More than 20,000 West Virginia teachers fighting for benefits and a higher salary have been on strike for nine days, leaving students and parents waiting for a change from either the government or the teachers unions.
The teachers, who have been on strike for nine days, have been relentless in advocating for these changes so far. One member of the American Federation of Teachers, Christine Campbell, said teachers are disappointed by the process of the teachers’ strike, despite its importance to them. Many recognize the effect the strike has on their students.
“We’re playing with people’s emotions, their livelihoods and it directly affects our students,” she said. “This is unprecedented. It’s confusing and I think [teachers are] disheartened by the process.”
Four years without a pay raise has been too long for these teachers, and after the bill approving a pay raise was vetoed, the group decided the best way for them to advocate for themselves was through a teachers’ strike.
Some feel they are part of a larger movement working toward better working conditions.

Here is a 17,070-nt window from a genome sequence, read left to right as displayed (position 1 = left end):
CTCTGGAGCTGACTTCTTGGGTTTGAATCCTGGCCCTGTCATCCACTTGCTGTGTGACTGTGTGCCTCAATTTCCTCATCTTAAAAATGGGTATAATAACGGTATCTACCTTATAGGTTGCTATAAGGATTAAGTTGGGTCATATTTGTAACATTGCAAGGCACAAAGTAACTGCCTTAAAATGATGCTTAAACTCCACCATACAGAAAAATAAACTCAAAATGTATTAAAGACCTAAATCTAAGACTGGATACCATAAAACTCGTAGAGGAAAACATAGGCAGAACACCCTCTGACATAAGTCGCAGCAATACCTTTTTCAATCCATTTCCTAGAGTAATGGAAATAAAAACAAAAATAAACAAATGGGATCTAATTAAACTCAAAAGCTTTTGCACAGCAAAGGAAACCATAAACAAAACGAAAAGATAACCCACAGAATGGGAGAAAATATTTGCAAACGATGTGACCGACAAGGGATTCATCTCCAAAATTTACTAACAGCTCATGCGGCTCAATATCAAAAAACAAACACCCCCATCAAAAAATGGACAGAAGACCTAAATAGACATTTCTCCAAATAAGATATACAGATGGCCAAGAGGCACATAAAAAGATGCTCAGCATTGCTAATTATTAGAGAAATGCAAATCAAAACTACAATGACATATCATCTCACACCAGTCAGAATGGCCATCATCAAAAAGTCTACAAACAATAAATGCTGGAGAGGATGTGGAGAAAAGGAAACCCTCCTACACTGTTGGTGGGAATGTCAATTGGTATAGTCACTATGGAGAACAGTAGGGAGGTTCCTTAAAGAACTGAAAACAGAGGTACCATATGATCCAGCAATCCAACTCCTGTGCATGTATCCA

According to an art teacher at Morgantown High School, the movements affects the working class. “What we’re seeing is a movement in the U.S. Not just a labor movement. It’s a class of people rising up,” he said.
Despite the wait families have been experiencing from the teachers’ strike, teachers have not stopped being there for students in need. Although they are not teaching, some teachers have taken time outside the strike to make lunches for students in need.
School programs provide children in low-income families with lunch over the weekend to make sure they have something to eat. Teachers have become very involved in weekend food programs and have even personally invested in them.
Jennifer Wood, an American Federation of Teachers spokesperson for West Virginia, sees the difference they are making.
“They are pooling resources, sometimes with their own money, and putting together packets of soup, mac and cheese, food cups,” Wood said.
One teacher, Kevin Green, who works in McDowell county, told USA Today, “Of course we offered to bag the food. “We are ready to help in any way we can. This is all about our kids.”
Tension between the government and West Virginia teachers can be eased in one of two ways. The teachers’ strike, which shows no sign of ending, could cease, or the government could meet the needs of teachers with the pay raise, added benefits and improved working conditions that teachers are looking for.
For students to continue their education, the state will need to see a change soon.
However, it seems after four years of no raise, teachers are not willing to wait any longer for the pay and benefits that would assist with everyday expenses and combat the gap between pay and living expenses that so many working class Americans face.